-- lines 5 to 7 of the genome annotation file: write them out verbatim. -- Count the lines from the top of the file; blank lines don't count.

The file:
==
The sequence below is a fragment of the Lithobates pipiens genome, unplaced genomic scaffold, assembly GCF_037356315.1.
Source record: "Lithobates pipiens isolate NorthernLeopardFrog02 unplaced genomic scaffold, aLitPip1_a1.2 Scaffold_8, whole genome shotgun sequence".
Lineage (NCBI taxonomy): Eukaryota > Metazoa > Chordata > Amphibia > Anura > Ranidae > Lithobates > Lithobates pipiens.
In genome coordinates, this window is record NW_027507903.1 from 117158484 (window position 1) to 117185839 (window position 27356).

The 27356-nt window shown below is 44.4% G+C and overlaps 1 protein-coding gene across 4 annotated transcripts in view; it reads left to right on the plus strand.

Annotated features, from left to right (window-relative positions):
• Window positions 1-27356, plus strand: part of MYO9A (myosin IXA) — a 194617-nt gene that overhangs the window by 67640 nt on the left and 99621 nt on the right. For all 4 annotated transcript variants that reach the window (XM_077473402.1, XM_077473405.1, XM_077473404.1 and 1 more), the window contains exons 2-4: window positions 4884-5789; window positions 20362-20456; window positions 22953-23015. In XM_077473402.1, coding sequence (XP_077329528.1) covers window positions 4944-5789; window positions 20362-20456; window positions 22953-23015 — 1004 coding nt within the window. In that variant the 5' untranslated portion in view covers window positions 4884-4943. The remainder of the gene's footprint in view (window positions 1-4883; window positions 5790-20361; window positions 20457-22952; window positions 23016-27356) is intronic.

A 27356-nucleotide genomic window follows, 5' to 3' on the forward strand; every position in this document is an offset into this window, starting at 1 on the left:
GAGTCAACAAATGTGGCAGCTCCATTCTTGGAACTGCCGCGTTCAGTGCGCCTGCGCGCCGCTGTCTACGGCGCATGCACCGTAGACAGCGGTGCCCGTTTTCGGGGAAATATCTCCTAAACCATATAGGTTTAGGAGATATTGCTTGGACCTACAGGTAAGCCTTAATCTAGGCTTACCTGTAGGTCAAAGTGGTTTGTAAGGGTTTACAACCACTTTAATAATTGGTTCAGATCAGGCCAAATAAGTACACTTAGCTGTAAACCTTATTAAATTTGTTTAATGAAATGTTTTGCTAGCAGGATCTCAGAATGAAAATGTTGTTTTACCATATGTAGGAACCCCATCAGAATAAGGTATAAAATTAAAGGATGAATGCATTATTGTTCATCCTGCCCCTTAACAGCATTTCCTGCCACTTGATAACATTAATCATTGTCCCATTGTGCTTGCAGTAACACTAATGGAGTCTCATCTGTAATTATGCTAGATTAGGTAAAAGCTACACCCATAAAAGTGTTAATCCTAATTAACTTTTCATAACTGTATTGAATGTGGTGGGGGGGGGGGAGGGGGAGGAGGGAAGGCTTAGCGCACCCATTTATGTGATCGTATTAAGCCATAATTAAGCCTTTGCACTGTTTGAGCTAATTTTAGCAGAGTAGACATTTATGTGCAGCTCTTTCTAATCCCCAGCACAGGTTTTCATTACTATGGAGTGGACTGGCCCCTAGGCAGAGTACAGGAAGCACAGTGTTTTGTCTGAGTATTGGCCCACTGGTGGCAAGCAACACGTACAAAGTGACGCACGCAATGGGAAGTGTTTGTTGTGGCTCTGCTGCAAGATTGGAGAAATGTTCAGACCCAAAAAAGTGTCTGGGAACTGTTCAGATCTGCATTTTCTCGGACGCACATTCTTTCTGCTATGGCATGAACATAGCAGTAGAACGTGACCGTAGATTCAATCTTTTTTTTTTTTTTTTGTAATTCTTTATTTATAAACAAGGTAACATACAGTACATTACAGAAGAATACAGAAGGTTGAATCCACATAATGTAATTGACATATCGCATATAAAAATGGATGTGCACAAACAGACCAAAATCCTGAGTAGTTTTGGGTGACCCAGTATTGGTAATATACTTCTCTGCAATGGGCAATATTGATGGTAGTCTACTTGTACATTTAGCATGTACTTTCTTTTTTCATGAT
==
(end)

The 27356-nt window shown below is 44.4% G+C and overlaps 1 protein-coding gene across 4 annotated transcripts in view; it reads left to right on the plus strand.

Annotated features, from left to right (window-relative positions):
• Window positions 1-27356, plus strand: part of MYO9A (myosin IXA) — a 194617-nt gene that overhangs the window by 67640 nt on the left and 99621 nt on the right. For all 4 annotated transcript variants that reach the window (XM_077473402.1, XM_077473405.1, XM_077473404.1 and 1 more), the window contains exons 2-4: window positions 4884-5789; window positions 20362-20456; window positions 22953-23015. In XM_077473402.1, coding sequence (XP_077329528.1) covers window positions 4944-5789; window positions 20362-20456; window positions 22953-23015 — 1004 coding nt within the window. In that variant the 5' untranslated portion in view covers window positions 4884-4943. The remainder of the gene's footprint in view (window positions 1-4883; window positions 5790-20361; window positions 20457-22952; window positions 23016-27356) is intronic.